I shall use this occasion mostly to clarify what the legal moralist theory of criminal legislation proclaims to be the proper limits on the reach of criminalization of behavior. But preliminarily, here in this Introduction, I want to remind readers of how the principle is motivated. First, recall what a principle of criminal legislation is. It consists of two closely related items. First of all, it is a principle that sets forth the proper aims of a legislature when that legislature drafts the prohibitions and requirements that constitute the “special part” of the substantive criminal law. It is, second, a principle that judges how well legislatures have hit their targets in passing criminal legislation, that is, whether the legislation they pass conforms to the proper limits of coercive legislation.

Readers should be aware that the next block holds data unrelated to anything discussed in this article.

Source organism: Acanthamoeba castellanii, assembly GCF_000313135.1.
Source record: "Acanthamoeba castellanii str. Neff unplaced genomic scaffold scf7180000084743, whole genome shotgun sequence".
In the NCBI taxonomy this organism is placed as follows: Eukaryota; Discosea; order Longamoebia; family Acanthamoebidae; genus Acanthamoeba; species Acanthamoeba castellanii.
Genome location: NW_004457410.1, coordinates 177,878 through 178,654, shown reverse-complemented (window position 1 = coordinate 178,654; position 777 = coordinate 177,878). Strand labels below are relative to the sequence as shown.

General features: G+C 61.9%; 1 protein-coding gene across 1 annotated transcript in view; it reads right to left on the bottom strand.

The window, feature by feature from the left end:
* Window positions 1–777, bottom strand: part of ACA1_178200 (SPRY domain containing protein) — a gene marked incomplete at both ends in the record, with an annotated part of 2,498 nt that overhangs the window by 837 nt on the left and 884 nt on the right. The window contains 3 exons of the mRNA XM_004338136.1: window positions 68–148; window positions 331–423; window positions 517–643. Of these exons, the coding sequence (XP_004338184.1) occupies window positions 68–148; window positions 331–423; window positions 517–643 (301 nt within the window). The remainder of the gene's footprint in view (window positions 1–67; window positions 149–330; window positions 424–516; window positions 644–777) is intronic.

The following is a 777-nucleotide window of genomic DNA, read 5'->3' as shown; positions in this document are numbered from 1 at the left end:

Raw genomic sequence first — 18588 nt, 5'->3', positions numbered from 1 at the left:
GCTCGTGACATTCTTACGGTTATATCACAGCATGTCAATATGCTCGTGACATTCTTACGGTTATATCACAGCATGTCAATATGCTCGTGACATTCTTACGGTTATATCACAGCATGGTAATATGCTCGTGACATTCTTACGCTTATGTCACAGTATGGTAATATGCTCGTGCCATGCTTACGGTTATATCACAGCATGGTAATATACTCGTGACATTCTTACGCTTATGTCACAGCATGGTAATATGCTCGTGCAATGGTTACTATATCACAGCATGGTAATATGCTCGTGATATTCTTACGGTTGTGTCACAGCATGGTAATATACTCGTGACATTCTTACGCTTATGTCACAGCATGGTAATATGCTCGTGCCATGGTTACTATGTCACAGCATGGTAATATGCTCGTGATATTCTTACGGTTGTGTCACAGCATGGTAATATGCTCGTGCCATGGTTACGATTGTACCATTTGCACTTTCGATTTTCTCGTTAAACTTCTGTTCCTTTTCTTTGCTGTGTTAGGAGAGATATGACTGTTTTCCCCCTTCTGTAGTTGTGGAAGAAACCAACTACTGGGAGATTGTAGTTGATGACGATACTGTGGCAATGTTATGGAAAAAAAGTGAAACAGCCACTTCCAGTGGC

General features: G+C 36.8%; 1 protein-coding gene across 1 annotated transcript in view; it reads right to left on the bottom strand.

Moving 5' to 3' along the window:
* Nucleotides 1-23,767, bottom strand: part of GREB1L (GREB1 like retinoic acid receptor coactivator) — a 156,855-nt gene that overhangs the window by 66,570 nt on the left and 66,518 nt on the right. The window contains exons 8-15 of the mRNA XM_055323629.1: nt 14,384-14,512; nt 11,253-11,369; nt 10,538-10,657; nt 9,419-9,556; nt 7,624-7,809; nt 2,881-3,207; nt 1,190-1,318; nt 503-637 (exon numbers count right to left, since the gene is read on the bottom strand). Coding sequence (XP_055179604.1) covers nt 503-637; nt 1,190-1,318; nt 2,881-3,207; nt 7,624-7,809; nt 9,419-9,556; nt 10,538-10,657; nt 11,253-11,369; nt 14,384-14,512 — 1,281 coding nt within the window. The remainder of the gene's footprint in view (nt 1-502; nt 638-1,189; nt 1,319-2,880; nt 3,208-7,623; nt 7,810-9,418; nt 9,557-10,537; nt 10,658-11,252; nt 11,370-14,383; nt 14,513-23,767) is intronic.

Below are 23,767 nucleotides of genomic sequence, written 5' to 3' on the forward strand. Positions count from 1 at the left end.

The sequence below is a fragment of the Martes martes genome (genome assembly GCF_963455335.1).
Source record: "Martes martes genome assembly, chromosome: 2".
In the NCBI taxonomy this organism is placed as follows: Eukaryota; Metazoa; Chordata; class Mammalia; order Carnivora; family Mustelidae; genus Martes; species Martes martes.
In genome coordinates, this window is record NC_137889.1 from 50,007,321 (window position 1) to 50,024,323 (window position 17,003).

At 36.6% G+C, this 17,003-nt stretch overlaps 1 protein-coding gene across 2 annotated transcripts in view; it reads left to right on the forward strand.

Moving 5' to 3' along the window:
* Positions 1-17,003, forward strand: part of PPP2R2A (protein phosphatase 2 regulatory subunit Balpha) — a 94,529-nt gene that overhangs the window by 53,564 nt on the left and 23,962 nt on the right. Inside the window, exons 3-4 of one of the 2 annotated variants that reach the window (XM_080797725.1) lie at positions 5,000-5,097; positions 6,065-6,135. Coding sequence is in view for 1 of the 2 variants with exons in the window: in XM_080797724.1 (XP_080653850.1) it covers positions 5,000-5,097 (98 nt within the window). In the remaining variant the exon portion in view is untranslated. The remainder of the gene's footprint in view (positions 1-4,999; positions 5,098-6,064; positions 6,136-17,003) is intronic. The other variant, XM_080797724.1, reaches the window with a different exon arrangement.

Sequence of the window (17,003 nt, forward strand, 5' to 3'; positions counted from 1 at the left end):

Michael S. Moore,
Legal Moralism Revisited,
San Diego L. Rev.
Available at: https://digital.sandiego.edu/sdlr/vol54/iss2/14